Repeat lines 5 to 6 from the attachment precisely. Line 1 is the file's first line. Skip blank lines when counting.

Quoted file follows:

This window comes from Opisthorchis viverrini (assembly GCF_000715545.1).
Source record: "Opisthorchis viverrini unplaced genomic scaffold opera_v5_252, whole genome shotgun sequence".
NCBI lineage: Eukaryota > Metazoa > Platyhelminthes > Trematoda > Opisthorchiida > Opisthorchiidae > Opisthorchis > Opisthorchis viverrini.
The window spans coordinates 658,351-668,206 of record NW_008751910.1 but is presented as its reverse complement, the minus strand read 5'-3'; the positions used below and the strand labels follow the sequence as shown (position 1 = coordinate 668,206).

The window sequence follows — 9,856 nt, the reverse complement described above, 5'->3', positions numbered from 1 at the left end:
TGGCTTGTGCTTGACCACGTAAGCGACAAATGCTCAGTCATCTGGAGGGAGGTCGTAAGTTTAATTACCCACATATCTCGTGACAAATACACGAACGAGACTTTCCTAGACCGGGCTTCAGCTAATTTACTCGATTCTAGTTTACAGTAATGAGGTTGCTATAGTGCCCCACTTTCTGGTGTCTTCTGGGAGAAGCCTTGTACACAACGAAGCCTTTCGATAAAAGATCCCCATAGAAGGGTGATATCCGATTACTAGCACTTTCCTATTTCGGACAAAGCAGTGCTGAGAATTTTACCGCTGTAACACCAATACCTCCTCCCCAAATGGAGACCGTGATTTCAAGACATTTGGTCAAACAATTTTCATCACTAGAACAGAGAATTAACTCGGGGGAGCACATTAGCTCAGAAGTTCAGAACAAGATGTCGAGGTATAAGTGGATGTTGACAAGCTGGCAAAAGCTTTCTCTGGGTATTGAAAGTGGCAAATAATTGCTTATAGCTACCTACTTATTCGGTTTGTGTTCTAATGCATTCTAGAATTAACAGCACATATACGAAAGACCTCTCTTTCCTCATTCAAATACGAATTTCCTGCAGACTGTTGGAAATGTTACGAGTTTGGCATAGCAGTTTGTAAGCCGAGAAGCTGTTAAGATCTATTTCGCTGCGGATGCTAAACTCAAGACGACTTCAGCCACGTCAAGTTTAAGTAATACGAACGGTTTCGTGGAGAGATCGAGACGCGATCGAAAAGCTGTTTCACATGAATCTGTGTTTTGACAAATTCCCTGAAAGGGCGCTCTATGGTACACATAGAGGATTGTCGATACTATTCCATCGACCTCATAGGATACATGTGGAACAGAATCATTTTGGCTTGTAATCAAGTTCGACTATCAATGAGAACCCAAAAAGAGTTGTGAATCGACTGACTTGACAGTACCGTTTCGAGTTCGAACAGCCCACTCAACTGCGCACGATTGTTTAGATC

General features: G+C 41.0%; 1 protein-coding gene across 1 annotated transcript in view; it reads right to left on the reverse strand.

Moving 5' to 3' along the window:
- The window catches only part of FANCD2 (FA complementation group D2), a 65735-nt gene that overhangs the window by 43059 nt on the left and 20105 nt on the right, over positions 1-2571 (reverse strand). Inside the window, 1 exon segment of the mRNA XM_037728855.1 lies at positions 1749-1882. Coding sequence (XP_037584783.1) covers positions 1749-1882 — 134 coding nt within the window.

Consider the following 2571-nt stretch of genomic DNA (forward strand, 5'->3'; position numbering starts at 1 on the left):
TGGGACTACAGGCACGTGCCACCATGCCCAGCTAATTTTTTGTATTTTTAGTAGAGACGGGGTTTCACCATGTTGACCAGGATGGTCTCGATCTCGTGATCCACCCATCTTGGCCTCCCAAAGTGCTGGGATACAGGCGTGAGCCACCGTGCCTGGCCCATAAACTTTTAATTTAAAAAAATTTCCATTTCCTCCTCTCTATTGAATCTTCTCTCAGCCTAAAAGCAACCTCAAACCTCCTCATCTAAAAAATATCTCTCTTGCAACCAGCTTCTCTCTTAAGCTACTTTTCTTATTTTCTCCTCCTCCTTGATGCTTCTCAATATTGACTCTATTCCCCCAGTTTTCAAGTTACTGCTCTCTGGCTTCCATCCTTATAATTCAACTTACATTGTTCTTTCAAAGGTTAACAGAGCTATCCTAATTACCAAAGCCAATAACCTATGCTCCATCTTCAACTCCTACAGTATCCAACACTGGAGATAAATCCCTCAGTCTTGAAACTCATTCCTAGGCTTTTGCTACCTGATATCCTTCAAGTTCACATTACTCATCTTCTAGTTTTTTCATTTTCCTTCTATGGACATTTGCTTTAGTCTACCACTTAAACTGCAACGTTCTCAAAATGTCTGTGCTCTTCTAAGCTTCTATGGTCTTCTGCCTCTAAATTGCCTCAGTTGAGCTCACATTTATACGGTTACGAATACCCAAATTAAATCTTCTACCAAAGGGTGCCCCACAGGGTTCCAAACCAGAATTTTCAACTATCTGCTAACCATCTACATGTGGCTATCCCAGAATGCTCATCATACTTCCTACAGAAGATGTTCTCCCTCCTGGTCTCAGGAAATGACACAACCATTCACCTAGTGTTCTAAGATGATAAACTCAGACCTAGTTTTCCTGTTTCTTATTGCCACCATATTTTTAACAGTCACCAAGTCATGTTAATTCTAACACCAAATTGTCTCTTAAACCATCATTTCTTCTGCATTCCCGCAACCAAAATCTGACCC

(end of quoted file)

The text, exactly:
The window sequence follows — 9,856 nt, the reverse complement described above, 5'->3', positions numbered from 1 at the left end:
TGGCTTGTGCTTGACCACGTAAGCGACAAATGCTCAGTCATCTGGAGGGAGGTCGTAAGTTTAATTACCCACATATCTCGTGACAAATACACGAACGAGACTTTCCTAGACCGGGCTTCAGCTAATTTACTCGATTCTAGTTTACAGTAATGAGGTTGCTATAGTGCCCCACTTTCTGGTGTCTTCTGGGAGAAGCCTTGTACACAACGAAGCCTTTCGATAAAAGATCCCCATAGAAGGGTGATATCCGATTACTAGCACTTTCCTATTTCGGACAAAGCAGTGCTGAGAATTTTACCGCTGTAACACCAATACCTCCTCCCCAAATGGAGACCGTGATTTCAAGACATTTGGTCAAACAATTTTCATCACTAGAACAGAGAATTAACTCGGGGGAGCACATTAGCTCAGAAGTTCAGAACAAGATGTCGAGGTATAAGTGGATGTTGACAAGCTGGCAAAAGCTTTCTCTGGGTATTGAAAGTGGCAAATAATTGCTTATAGCTACCTACTTATTCGGTTTGTGTTCTAATGCATTCTAGAATTAACAGCACATATACGAAAGACCTCTCTTTCCTCATTCAAATACGAATTTCCTGCAGACTGTTGGAAATGTTACGAGTTTGGCATAGCAGTTTGTAAGCCGAGAAGCTGTTAAGATCTATTTCGCTGCGGATGCTAAACTCAAGACGACTTCAGCCACGTCAAGTTTAAGTAATACGAACGGTTTCGTGGAGAGATCGAGACGCGATCGAAAAGCTGTTTCACATGAATCTGTGTTTTGACAAATTCCCTGAAAGGGCGCTCTATGGTACACATAGAGGATTGTCGATACTATTCCATCGACCTCATAGGATACATGTGGAACAGAATCATTTTGGCTTGTAATCAAGTTCGACTATCAATGAGAACCCAAAAAGAGTTGTGAATCGACTGACTTGACAGTACCGTTTCGAGTTCGAACAGCCCACTCAACTGCGCACGATTGTTTAGATC